# Rescaling a symplectic form and integral cohomology

Let $$(M,\omega)$$ be a symplectic manifold. I am trying to understand a procedure which seems so obvious that its implications are omitted in any article I could read. I encountered the following: assume that the cohomology class $$[\omega]$$ of the symplectic form lies in the image of the natural homomorphism $$\rho : H^2(M,\mathbb{Z}) \to H^2(M,\mathbb{R}).$$ Then up to rescaling $$\omega$$, we can assume that it is integral, that is $$[\omega] \in H^2(M,\mathbb{Z})$$.

## Here are my questions:

1. first of all, I don't understand why $$\rho$$ could not be an embedding. Does this come from the Universal Coefficient Theorem ?
2. If it is indeed not an embedding, then all I can say is that there exists a closed two form $$\tau$$ such that $$\rho([\rho]) = [\omega]$$. Then how could I obtain $$[\omega] \in H^2(M,\mathbb{Z})$$, even by rescaling the form ?
3. What does $$[\omega] \in H^2(M,\mathbb{Z})$$ mean in terms of values $$\omega$$ can take on $$2$$-dimensional submanifolds of $$M$$ ?
4. a more general question: rescaling a symplectic form seems to change the symplectic structure. Why does this procedure seem so meaningless ?

Any help will be appreciated, thanks a lot.

1) Sure, if you like, you can phrase this in terms of the universal coefficient theorem. We have the natural sequences $$0 \to \text{Ext}^1_{\Bbb Z}(H_{i-1}(X;\Bbb Z), R) \to H^2(X;R) \to \text{Hom}(H_2(X;\Bbb Z), R) \to 0.$$

In the case $$R = \Bbb R$$, the first term is zero. When $$M$$ is a compact triangulable space (such as a manifold) and $$R = \Bbb Z$$, the first term is $$H_{i-1}(X;\Bbb Z)_{\text{tors}}$$, the subgroup of torsion classes. (See eg here, Corollary 21.)

The naturality of this sequence implies that the map $$H^2(X;\Bbb Z) \to H^2(X;\Bbb R)$$ has kernel equal to $$H_{i-1}(X;\Bbb Z)_{\text{tors}} \subset H^2(X;\Bbb Z)$$; this is the torsion subgroup of $$H^2(X;\Bbb Z)$$. (Because $$\Bbb R$$ is divisible, these kernel elements should not surprise you.) The map $$H^2(X;\Bbb Z)/\text{Tors} \to H^2(X;\Bbb R)$$ is therefore injective, with domain identified with $$\text{Hom}(H_2(X;\Bbb Z), \Bbb Z) \cong \Bbb Z^{b_2}$$, and codomain identified with $$\text{Hom}(H_2(X;\Bbb Z), \Bbb R) \cong \Bbb R^{b_2}$$; the inclusion picks out a lattice in $$\Bbb R^{b_2}$$, and the induced map $$\left(H^2(X;\Bbb Z)/\text{Tors}\right) \otimes_{\Bbb Z} \Bbb R \to H^2(X;\Bbb R)$$ is an isomorphism.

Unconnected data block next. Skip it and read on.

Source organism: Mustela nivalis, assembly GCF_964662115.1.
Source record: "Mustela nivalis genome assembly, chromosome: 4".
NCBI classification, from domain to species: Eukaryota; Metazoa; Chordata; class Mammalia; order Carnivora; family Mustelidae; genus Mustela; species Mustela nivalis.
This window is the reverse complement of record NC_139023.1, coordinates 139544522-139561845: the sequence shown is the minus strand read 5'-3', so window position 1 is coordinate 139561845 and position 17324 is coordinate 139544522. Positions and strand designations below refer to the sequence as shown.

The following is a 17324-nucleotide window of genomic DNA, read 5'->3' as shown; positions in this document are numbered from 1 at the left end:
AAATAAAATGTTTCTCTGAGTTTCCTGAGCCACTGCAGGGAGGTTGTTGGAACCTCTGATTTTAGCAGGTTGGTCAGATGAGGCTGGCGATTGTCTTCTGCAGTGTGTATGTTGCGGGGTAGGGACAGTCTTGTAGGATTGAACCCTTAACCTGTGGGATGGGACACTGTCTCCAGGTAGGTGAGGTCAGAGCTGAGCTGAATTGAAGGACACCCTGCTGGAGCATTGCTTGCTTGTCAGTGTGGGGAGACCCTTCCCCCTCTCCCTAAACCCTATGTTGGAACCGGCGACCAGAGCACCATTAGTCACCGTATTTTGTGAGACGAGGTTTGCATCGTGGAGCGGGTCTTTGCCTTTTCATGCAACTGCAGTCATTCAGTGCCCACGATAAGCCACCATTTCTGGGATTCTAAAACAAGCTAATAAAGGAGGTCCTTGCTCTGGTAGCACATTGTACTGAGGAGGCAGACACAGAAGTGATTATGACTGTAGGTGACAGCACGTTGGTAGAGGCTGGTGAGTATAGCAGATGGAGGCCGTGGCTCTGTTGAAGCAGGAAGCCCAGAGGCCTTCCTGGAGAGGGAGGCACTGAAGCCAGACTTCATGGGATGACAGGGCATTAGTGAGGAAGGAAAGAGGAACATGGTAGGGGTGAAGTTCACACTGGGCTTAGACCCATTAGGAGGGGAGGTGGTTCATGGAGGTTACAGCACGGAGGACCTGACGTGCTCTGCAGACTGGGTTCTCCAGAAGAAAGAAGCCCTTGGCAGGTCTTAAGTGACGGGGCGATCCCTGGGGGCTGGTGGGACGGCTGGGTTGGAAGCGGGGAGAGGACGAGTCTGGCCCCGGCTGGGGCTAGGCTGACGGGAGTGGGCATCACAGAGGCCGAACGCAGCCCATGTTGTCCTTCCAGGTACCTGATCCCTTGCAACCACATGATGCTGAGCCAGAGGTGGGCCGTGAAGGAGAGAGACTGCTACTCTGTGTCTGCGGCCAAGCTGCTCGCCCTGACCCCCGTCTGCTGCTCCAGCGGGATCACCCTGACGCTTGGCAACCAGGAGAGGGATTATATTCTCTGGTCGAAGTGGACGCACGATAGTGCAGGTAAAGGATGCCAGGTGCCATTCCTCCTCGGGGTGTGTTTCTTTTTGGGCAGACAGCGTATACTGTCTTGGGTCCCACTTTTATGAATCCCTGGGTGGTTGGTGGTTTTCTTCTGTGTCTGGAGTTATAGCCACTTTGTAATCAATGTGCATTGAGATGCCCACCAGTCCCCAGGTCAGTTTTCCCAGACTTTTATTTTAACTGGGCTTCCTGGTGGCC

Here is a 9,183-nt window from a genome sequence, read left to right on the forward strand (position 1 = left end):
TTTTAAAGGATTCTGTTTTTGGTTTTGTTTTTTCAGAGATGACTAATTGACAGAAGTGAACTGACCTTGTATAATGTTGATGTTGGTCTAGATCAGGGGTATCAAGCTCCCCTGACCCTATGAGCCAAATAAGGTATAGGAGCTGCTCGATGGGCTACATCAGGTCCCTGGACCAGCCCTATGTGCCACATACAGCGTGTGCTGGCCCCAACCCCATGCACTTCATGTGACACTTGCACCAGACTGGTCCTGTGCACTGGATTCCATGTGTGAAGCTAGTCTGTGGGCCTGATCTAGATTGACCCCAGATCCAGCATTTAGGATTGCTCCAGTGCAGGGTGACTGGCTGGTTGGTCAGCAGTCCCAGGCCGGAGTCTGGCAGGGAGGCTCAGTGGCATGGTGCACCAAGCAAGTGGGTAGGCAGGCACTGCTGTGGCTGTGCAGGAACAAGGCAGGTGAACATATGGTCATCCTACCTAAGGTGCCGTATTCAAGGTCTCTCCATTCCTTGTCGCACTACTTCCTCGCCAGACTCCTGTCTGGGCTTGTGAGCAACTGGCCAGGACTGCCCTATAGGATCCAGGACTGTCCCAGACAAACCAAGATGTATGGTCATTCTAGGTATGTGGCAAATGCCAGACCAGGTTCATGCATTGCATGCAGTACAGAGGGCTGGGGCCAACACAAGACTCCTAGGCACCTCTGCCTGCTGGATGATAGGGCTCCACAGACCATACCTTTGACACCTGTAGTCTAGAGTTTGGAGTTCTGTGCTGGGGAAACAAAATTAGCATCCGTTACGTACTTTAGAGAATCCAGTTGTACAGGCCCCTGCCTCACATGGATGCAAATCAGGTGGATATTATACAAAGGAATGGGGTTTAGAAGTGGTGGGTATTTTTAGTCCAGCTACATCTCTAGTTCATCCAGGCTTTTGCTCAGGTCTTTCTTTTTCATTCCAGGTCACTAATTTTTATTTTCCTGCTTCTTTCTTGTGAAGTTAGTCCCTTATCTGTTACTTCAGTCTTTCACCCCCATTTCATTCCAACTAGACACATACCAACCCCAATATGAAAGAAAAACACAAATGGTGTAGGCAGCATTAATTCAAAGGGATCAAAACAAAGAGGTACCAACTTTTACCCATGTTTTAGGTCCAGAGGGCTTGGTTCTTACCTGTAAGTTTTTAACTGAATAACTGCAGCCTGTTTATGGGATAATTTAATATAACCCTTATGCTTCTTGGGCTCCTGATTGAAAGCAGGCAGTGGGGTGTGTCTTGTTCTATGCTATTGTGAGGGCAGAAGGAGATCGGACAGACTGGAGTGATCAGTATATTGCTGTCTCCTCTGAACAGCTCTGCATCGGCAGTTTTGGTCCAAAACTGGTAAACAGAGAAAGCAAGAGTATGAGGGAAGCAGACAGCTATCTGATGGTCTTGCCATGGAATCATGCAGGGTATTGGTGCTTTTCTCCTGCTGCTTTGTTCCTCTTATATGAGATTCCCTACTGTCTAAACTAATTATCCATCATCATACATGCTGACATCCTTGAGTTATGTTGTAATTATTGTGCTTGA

1b) Notice, however, that this does not say that every symplectic form may be rescaled to be integral: we're asking that a line in $$\Bbb R^{b_2}$$ intersect some element other than $$0$$ in $$\Bbb Z^{b_2}$$. This is a very non-generic situation; it is true for a dense, measure 0 set of lines. That last isomorphism means that I can write every element of $$H^2(X;\Bbb R)$$ as a finite sum $$\sum c_i \omega_i$$, where $$c_i \in \Bbb R$$ and $$\omega_i \in H^2(X;\Bbb Z)/\text{Tors}$$.

2) A symplectic form lives in $$H^2(X;\Bbb R)$$. To say it is integral means it is in the lattice defined above, the image of $$H^2(X;\Bbb Z) \to H^2(X;\Bbb R)$$. This is equivalent to saying that $$\int_{\Sigma} \omega \in \Bbb Z$$ for every closed surface $$\Sigma \subset X$$. This is the content of saying we live in $$\text{Hom}(H_2 X, \Bbb Z) \subset \text{Hom}(H_2 X, \Bbb R).$$ You don't end up picking out a particular class in $$H^2(X;\Bbb Z)$$, but that's okay, that wouldn't be a differential form.

3) See above.

4) It changes the volume of submanifolds but not really any of the other symplectic geometry of $$M$$, other than by scaling factors. For instance, for fixed almost complex structure $$J$$, then (maybe after a scaling of $$J$$, I haven't checked) you expect the same moduli spaces of holomorphic discs, hence the same Gromov-Witten type invariants. It's the silliest thing you could do to a symplectic structure that technically gives you something new.

• Thanks a lot. Allow me to ask you some questions about this. Regarding 1): what does it mean for a homology class to lie in a cohomology group (namely you wrote $H_1(X,\mathbb{Z})_{\text{tor}} \subset H^2(X,\mathbb{Z})$) ? Regarding 1b): if I understand well you identify the codomain $H^2(X,\mathbb{R})$ of the injection $H^2(X,\mathbb{Z}) / Tor \to H^2(X,\mathbb{R})$ with $Hom(H_2(X,\mathbb{Z}),\mathbb{R}) = \mathbb{R}^{b_2}$ ? In this case, a line would represent a generator of the real second cohomology of $X$, and we ask the line representing $[\omega]$ to intersect the lattice ? Commented Dec 27, 2018 at 18:27
• 1) It's sloppy notation. I'm using the universal coefficient theorem, which identifies the space of torsion elements as a certain Ext-space, which here is that subgroup of $H_1$. 1b) Exactly. In fact, instead of measure 0, I should have said only countably many lines are admissible.
– user98602
Commented Dec 27, 2018 at 20:56
• 1b) By countably many, you mean as many as there are rational lines right ? Also, regarding the notation $[\omega] \in H^2(M,\mathbb{Z})$, consider the case of the existence of a prequantization bundle over a symplectic manifold $(M,\omega)$. It this existence ensured by the condition $[\omega] \in H^2(M,\mathbb{Z})$, or by $[\omega] \in H^2(M,\mathbb{Z}) / Tor$ (which is equivalent to saying that it is in the image of the homomorphism) ? Commented Dec 27, 2018 at 21:22
• @BrianT Yes, there are countably many rational lines. I don't know what a prequantization bundle means, but the only place $[\omega]$ lives when $\omega$ is a symplectic form is in de Rham cohomology. So it will never make sense to write $[\omega] \in H^2(M;\Bbb Z)$.
– user98602
Commented Dec 27, 2018 at 21:23
• Thanks for your help. Commented Dec 27, 2018 at 21:28